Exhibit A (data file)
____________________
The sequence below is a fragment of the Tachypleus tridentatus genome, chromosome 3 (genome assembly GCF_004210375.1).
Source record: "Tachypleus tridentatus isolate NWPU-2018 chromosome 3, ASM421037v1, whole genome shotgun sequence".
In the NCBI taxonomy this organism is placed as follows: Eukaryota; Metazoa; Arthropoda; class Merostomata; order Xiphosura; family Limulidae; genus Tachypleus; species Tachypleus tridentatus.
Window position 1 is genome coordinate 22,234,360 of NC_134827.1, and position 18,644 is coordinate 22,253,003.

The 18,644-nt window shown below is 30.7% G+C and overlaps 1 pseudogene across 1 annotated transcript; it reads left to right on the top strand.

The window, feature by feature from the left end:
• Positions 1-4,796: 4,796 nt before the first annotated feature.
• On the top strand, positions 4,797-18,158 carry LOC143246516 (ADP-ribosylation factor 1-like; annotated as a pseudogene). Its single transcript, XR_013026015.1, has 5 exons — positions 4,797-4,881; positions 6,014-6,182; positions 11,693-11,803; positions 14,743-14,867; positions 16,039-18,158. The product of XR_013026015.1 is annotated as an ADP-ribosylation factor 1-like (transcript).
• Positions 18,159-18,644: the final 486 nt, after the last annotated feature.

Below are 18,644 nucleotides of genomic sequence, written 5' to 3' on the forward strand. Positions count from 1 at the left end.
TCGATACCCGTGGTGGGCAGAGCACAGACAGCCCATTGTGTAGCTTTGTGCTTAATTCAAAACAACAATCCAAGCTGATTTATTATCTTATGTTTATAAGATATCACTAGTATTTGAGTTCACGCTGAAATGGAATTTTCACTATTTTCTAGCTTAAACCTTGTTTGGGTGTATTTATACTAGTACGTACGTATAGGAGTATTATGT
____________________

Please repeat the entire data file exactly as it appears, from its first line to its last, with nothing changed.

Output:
The sequence below is a fragment of the Tachypleus tridentatus genome, chromosome 3 (genome assembly GCF_004210375.1).
Source record: "Tachypleus tridentatus isolate NWPU-2018 chromosome 3, ASM421037v1, whole genome shotgun sequence".
In the NCBI taxonomy this organism is placed as follows: Eukaryota; Metazoa; Arthropoda; class Merostomata; order Xiphosura; family Limulidae; genus Tachypleus; species Tachypleus tridentatus.
Window position 1 is genome coordinate 22,234,360 of NC_134827.1, and position 18,644 is coordinate 22,253,003.

The 18,644-nt window shown below is 30.7% G+C and overlaps 1 pseudogene across 1 annotated transcript; it reads left to right on the top strand.

The window, feature by feature from the left end:
• Positions 1-4,796: 4,796 nt before the first annotated feature.
• On the top strand, positions 4,797-18,158 carry LOC143246516 (ADP-ribosylation factor 1-like; annotated as a pseudogene). Its single transcript, XR_013026015.1, has 5 exons — positions 4,797-4,881; positions 6,014-6,182; positions 11,693-11,803; positions 14,743-14,867; positions 16,039-18,158. The product of XR_013026015.1 is annotated as an ADP-ribosylation factor 1-like (transcript).
• Positions 18,159-18,644: the final 486 nt, after the last annotated feature.

Below are 18,644 nucleotides of genomic sequence, written 5' to 3' on the forward strand. Positions count from 1 at the left end.
TCGATACCCGTGGTGGGCAGAGCACAGACAGCCCATTGTGTAGCTTTGTGCTTAATTCAAAACAACAATCCAAGCTGATTTATTATCTTATGTTTATAAGATATCACTAGTATTTGAGTTCACGCTGAAATGGAATTTTCACTATTTTCTAGCTTAAACCTTGTTTGGGTGTATTTATACTAGTACGTACGTATAGGAGTATTATGT